The introduction of the new 500 Series Standard Cab has seen Hino trucks get smarter and reveals another step into the future with the Japanese truck maker. Diesel News takes a turn behind the wheel of Hino’s latest release.
The march of technology in the trucking world continues to speed forward. The first 10 years of this century saw engine and driveline technology move forward in leaps and bounds as regular reductions in exhaust emissions forced engine makers to come up with solutions to bring particulates and high NOx levels down.
More recent years have seen a relentless increase in the power of electronics and computer control bringing us closer to the eventual goal of an autonomous truck. Of course, the arrival on our roads of such a truck is a long way away now, but every year sees more and more sophisticated systems becoming common in the trucks on our roads.
Every now and then there is a major step forward when a new technology comes on stream and moves from being an expensive option to something expected by the truck buyer. Another step into the future is when technology being sold in some of the top end, top power trucks migrates across into trucks which perform the more mundane and lighter duties which predominate in trucking.
The case in point here is the decision by Hino to offer a suite of state-of-the-art electronic technology as standard on a medium duty truck. This is not a small step in sophistication; this is the company making a statement about moving the truck industry ahead. Technology which is available in the expensive heavy duty prime movers around the world as an often expensive option is now being supplied to anyone who buys a medium duty truck from Hino.
The move may be the Japanese truck maker taking an opportunity to use its lucky position in the global Toyota network to leverage off the millions of dollars put into research into technology for its car and truck empire, but it is also a bold move. Hino has laid down a marker and is challenging others in the market to match its ambition in creating a market leading truck.
The surprising thing is this new sophisticated electronic architecture is not the only innovation on the Hino 500 Standard Cab, there is also a new and very different engine. The new A05 engine is a surprise, a new four cylinder engine introduced into a part of the truck market where the consensus has been to fit six or at least five cylinder engines.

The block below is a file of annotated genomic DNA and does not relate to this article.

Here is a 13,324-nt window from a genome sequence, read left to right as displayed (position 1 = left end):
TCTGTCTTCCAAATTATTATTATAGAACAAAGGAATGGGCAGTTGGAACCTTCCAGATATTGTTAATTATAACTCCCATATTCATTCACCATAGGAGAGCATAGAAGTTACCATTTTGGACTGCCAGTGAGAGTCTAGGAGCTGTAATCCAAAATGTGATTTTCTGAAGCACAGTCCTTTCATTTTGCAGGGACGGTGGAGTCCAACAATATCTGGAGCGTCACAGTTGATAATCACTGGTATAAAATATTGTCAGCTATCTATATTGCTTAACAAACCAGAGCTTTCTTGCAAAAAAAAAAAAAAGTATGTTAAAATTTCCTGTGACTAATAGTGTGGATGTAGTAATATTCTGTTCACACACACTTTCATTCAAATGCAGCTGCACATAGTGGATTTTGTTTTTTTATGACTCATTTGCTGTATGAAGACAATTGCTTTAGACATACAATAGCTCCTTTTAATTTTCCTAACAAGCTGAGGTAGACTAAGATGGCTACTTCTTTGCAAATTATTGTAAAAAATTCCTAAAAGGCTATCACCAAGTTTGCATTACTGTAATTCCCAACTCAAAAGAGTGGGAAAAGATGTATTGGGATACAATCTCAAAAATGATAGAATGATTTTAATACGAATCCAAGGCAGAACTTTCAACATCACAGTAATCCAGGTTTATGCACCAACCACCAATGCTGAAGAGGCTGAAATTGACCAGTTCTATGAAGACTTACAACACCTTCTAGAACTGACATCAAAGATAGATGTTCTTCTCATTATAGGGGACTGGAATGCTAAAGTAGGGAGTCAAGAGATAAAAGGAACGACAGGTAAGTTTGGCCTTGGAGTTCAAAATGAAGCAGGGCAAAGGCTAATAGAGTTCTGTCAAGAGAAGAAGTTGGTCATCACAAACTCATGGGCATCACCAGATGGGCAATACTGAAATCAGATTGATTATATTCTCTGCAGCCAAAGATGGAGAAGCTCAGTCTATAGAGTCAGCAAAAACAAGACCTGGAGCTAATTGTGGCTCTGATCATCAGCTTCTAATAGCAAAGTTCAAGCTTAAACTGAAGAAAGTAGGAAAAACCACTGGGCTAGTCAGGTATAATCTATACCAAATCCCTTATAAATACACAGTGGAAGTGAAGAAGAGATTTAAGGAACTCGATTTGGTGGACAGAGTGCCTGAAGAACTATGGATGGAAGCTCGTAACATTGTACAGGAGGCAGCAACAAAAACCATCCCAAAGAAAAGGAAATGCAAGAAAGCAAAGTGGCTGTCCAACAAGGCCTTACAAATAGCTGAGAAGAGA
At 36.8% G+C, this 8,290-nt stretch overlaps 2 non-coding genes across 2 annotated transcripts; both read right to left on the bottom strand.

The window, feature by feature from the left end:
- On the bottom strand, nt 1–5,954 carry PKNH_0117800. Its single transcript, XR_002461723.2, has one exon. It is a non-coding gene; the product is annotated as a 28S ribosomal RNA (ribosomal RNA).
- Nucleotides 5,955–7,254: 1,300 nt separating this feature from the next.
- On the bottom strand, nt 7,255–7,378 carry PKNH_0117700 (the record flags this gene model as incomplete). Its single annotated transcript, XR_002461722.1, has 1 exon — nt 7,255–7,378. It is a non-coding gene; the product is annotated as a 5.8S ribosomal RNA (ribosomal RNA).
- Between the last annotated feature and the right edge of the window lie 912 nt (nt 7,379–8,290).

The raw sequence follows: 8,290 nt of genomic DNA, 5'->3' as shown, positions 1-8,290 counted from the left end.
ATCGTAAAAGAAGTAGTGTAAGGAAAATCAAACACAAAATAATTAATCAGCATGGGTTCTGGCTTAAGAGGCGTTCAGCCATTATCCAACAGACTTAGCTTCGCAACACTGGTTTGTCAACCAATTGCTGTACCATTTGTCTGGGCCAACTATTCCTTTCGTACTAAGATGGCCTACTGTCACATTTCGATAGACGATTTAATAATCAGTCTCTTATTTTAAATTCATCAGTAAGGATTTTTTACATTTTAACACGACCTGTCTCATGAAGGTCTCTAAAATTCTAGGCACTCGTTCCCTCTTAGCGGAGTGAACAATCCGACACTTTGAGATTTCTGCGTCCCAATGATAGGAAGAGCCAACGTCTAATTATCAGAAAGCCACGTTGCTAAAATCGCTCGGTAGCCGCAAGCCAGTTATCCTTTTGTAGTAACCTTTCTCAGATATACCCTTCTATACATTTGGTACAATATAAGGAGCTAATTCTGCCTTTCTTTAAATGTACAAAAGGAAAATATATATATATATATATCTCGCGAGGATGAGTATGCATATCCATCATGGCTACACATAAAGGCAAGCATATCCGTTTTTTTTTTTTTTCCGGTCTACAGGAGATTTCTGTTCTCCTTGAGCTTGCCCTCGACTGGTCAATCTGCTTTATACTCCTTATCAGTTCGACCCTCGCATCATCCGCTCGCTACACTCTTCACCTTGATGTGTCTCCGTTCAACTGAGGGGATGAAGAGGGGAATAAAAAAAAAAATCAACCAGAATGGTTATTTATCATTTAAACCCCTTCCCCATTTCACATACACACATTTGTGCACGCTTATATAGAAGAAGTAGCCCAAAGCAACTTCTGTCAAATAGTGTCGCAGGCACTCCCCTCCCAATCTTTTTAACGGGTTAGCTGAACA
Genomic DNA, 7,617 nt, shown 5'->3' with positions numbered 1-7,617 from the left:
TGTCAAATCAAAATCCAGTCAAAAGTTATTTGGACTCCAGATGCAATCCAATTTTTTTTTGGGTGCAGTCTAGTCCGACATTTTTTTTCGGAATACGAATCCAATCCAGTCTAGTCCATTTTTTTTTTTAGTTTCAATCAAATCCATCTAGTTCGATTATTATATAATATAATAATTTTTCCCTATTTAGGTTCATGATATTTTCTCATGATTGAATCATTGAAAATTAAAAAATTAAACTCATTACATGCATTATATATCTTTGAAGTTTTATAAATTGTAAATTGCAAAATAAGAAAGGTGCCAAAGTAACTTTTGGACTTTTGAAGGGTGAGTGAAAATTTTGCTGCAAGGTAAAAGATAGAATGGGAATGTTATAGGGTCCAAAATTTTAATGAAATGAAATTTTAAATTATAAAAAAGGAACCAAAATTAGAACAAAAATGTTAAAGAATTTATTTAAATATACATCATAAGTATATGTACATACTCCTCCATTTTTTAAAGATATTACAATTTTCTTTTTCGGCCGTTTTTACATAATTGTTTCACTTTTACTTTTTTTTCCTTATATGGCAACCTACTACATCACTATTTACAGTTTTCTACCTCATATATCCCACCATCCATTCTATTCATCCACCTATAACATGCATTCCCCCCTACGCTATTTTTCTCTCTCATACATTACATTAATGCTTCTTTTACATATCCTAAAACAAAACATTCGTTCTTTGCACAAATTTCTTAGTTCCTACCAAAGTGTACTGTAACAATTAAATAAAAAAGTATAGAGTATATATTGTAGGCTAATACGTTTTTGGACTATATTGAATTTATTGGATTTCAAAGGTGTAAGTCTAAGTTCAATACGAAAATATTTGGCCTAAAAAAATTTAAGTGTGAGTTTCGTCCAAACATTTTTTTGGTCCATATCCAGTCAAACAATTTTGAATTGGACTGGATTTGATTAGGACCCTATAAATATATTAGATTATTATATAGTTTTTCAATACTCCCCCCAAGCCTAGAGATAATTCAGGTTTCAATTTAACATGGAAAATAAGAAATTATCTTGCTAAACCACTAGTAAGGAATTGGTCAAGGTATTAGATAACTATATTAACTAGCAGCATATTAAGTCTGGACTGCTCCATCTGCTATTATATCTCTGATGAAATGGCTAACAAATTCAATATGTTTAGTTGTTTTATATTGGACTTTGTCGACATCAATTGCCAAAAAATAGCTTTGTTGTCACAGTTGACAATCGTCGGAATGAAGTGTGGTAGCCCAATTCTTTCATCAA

Hino has taken one of its larger six cylinder engines, fitted in some heavy duty applications in Japan and reconfigured it as a four cylinder set-up to suit the medium duty market. The A05 engine is a small truck engine with a big engine sensibility. It is equipped with heavy duty engine equipment and runs at a remarkably low rev range for this segment of the market, maintaining useable torque levels well below 1,000rpm.
At the top of the horsepower range in these trucks is the 260hp, this adds a twin turbo to the mix to extend beyond the 240hp of most of the A05 engines. The 260hp engine puts out 884Nm of torque, meanwhile the 240hp version, which is going to be the bread and butter engine for most of this part of the Hino range, puts out 794Nm.
One of the advantages of having a heavy duty style engine is the inclusion of an engine brake in the toolbox. This is a classic Jake brake and this is the first time a genuine engine brake has joined the normally ineffectual exhaust brake used in this segment of the truck market.
The engine has been designed to meet the requirements of the Japanese ‘post-post new long-term’ exhaust emission standards. This level of exhaust emission is equivalent to Euro-6. The new 500 is ready for the next level of emission standards (ADR 80/04) in Australia whenever they arrive in the 2020s.
A much improved Allison transmission is also included in the driveline to transform the performance of this truck and get the most out of the new engine. Early indications, as the first of the new Hino 500s come into the market, is that the new Allison is going to be the transmission of choice for at least 75 per cent of buyers. Most of the rest of the trucks have a manual transmission, with a very small number of truck buyers preferring to use the Hino automatic manual transmission (AMT), but there are enough to ensure it stays in the option book, for now.